The morale of the Chinese soldiers

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The morale of the Chinese soldiers

Post by paratatruc » 03 Dec 2007 12:16

I'm curious to know how motivated was the chinese soldier to protect his motherland, before and after Pearl Harbour.
In the(old) books I have read he is oftenly described as a simple peasant forcibly drafted, neglected by his corrupt officiers.
As the same sources hail the communist discipline, order and combativity I'm highly sceptical , especially after reading the recent biography of Mao who denies any important communist participation to the war 's effort before 1944.
So , what is the reader opinion on the chinese soldier and the Kuomintang army?
Thank you very much in advance, I'm really curious.

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Post by Ubermensch » 03 Dec 2007 14:40

i think you have to first define which army (CPC or KMT) you would like to know about as these two differs greatly in most aspects. Kuomingtang troops bore the brunt of the fighting in WW2 so i will assume this is what you are after for now.

im not going to go into details since that will take too long, but KMT forces can generally be seperated into two main group - the central armies from Wampoa which were professionally trained and equipped with german arms, and repatriated warlord armies which are not well trained and are often recruited from local peasantry.

obviously, these two groups will have different morale due to training and equipment differences. most sources and battle results (again im too lazy to dig up these sources so someone might want to help me out here) would suggest that KMT central armies had a high level of morale and were highly motivated in participating in the war of resistance, particularly in the early to mid stages of the war. however, a turning point came around '43 when there was a lull in fighting and issues such as corruption and cumulation of defeats began chipping away the initial enthusiasms. the devastating loss of chinese NCOs in the shanghai-nanking campaigns would also have had a brutal effect in reducing morale if u know how the armed forces work. from that point onwards, chinese morale is more difficult to gauge but it would definitely have been declining. changing demographics (the reduction of well trained wampoa cadets and the increase in new less trained troops) will also have an impact on morale

warlord armies, while enthusiastic as any other group, also had their own motivations - mainly to keep their domain, therefore it is entirely possible for these troops to be just as motivated but for slightly different reasons.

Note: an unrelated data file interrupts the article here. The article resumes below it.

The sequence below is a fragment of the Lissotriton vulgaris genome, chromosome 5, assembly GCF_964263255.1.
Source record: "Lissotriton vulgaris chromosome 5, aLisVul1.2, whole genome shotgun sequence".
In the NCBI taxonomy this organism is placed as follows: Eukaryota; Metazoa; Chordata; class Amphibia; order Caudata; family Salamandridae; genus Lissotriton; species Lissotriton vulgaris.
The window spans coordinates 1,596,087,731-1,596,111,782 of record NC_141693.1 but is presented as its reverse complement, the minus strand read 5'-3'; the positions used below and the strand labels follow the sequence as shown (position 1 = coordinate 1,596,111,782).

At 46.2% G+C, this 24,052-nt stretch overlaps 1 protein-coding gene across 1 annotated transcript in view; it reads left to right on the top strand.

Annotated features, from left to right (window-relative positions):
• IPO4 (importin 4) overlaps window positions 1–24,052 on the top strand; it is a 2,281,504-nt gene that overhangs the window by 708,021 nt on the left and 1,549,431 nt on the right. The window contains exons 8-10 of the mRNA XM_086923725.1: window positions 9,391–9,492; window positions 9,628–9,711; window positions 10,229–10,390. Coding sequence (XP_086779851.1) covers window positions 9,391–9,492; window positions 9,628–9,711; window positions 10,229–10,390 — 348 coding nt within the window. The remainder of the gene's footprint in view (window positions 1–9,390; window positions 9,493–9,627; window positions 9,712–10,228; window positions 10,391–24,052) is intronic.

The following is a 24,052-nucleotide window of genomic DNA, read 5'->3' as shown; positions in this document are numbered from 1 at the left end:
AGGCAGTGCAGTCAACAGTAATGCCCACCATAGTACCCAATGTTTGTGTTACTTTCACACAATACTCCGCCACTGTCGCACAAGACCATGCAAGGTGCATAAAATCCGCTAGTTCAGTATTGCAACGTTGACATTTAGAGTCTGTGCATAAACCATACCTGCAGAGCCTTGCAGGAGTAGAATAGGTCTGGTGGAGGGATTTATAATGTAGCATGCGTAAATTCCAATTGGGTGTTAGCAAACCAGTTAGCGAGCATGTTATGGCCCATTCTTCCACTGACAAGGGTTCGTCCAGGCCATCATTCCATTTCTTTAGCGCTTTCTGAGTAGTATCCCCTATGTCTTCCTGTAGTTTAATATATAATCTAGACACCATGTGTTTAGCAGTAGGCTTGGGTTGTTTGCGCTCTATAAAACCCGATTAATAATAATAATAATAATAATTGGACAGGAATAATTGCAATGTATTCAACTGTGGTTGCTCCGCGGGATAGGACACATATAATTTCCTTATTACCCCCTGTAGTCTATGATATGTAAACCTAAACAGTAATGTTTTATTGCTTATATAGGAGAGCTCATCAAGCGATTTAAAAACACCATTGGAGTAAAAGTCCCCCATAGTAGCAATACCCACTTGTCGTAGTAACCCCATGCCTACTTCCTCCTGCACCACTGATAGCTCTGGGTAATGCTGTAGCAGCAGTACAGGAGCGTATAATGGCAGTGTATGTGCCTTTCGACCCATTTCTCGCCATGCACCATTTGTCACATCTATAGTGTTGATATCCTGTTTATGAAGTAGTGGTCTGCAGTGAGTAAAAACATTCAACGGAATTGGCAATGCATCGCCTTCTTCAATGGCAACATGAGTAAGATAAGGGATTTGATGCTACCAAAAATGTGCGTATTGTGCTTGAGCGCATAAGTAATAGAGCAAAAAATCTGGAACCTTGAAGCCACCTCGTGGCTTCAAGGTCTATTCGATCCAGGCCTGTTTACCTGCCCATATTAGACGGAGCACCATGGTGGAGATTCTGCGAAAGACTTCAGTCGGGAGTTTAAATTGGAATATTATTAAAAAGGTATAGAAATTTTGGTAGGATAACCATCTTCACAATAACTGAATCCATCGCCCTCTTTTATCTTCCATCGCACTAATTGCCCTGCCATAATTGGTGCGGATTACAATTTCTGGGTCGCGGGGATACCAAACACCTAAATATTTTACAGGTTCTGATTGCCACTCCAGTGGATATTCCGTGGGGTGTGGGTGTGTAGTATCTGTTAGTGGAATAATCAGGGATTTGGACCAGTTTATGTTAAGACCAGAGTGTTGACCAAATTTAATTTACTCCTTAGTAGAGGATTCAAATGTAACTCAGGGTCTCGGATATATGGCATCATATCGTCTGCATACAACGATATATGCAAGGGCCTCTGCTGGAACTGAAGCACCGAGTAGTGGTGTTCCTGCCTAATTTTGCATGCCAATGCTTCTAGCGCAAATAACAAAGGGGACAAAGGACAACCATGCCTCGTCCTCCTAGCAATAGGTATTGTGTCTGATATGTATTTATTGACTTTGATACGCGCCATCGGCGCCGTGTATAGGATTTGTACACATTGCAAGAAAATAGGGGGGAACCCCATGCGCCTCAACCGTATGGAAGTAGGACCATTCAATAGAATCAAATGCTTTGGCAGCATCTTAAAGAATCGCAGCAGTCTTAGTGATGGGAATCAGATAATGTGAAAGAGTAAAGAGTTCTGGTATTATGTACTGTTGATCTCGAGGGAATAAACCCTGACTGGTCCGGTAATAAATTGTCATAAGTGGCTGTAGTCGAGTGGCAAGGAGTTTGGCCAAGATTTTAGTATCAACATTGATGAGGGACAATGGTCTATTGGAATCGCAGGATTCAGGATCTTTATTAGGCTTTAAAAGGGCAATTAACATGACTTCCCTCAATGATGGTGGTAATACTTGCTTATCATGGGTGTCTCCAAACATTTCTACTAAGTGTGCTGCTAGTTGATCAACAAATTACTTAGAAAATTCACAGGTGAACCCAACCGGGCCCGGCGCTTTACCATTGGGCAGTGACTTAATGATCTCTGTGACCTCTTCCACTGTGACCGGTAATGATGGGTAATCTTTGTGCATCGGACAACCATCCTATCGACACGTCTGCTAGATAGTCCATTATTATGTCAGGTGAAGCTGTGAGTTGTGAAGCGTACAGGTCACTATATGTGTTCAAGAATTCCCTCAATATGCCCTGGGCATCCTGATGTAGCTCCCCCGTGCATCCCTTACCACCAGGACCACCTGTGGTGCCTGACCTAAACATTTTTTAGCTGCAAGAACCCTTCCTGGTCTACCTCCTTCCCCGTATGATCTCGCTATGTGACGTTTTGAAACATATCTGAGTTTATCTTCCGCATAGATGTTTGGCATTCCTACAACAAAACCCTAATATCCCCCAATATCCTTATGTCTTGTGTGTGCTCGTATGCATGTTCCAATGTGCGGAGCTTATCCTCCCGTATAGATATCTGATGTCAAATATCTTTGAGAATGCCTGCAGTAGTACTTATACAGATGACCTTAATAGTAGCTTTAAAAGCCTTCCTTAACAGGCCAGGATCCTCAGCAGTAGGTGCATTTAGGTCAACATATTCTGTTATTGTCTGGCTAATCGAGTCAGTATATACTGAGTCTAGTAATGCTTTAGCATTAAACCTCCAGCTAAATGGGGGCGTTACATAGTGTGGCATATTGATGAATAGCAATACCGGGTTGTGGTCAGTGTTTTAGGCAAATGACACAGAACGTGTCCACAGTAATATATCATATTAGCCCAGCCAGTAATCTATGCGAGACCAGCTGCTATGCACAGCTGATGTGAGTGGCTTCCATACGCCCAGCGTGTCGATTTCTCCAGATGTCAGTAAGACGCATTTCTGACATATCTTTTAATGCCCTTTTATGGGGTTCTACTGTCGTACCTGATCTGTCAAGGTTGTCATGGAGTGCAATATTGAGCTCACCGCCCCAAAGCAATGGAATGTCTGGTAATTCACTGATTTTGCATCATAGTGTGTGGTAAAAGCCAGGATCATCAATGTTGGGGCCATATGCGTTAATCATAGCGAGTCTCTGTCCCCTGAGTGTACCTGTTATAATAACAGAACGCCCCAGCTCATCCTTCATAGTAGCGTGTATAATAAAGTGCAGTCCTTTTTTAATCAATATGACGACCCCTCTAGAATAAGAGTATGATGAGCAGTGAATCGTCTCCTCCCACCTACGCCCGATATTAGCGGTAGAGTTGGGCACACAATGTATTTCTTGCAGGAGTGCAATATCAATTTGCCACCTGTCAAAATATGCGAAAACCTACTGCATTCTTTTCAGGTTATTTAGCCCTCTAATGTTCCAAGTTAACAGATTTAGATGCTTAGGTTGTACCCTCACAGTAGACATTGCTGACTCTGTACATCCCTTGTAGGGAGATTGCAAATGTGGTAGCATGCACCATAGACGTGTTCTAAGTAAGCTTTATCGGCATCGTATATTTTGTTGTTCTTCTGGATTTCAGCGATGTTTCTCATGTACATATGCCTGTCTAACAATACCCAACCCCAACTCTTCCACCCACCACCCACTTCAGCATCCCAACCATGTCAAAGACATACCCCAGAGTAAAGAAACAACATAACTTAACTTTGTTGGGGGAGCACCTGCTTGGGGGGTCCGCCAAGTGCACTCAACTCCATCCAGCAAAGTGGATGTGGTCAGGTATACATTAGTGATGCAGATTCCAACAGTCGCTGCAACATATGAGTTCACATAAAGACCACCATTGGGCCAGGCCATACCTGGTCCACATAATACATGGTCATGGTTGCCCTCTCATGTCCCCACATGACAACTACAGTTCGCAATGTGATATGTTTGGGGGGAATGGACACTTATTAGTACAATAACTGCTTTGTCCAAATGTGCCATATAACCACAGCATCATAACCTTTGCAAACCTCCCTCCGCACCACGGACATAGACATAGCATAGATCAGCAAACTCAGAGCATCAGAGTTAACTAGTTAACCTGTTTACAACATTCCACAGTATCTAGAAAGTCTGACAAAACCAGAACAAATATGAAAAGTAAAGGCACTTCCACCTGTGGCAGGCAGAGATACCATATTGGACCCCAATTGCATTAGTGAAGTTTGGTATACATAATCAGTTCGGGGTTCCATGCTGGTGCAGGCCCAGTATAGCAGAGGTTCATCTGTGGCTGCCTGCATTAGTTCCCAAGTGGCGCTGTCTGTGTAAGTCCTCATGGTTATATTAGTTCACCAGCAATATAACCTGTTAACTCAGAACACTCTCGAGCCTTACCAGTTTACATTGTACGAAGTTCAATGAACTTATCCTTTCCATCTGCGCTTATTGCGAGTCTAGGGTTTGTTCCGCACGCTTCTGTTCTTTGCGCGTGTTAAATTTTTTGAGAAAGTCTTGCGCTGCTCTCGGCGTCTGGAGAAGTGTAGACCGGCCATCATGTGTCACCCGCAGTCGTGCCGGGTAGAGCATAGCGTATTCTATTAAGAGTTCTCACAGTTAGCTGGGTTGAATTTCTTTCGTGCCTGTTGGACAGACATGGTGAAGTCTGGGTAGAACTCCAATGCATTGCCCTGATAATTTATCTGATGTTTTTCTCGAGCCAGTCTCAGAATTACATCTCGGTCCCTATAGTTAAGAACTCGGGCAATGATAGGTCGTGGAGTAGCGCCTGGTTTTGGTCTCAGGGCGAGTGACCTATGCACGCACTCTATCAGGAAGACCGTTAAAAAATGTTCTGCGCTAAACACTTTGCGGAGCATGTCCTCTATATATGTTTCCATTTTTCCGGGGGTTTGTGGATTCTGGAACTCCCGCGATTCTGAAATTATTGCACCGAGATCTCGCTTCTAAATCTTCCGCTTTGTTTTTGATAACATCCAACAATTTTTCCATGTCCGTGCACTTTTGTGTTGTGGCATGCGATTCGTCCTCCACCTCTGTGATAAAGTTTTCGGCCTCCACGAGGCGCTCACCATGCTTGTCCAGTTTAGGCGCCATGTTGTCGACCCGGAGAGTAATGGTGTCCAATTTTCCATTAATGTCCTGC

Jerry Asher
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Post by Jerry Asher » 03 Dec 2007 16:20

In late 1937, two American military observers noticed a very slow moving train at considerable distance, only after considerable time did it become clear to them that the entire train had no engines and was being pulled by humans. One turned to the other and said, "That's the spirit that will beat the Japanese at the end." In early 1944, 330,000 farmers were drafted to built four air fields for the American B-29 bombers, the runways were 8,500 yards long, (can't remember how wide--but wide-- and twenty inches thick. They started work on January 24 in an all Chinese operation and the last of the baes was turned over to the Americans on May 1, 1944. At another time, thousands of men pulled up river, 3,000 ton ships "at the rate of two Chinese yards per hour." Guys and gals that is not many centimeters per day.

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Peter H
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Post by Peter H » 04 Dec 2007 09:32

This is an estimate of Chinese military losses:

1937-1941 1,070,440 dead,1,376,019 wounded

1942-1945 291,518 dead, 385,316 wounded

Sub-Total 1,361,958 dead

Plus 900,000 CPC & Guerillas

Plus 900.042 starvation,disease

Total 3,162,000 deaths

If anything this shows how after 1941 generally the intensity of battle dropped in China,the Japanese committed elsewhere,the Chinese holding on the defensive until an Allied victory.

I assume these figures are correct.

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Post by sjchan » 04 Dec 2007 13:22

These figures are apparently based on Clodfelter's book. While accurate statistics are certainly difficult to find regarding Chinese military losses, I have lots of questions with the tables in the link you posted.

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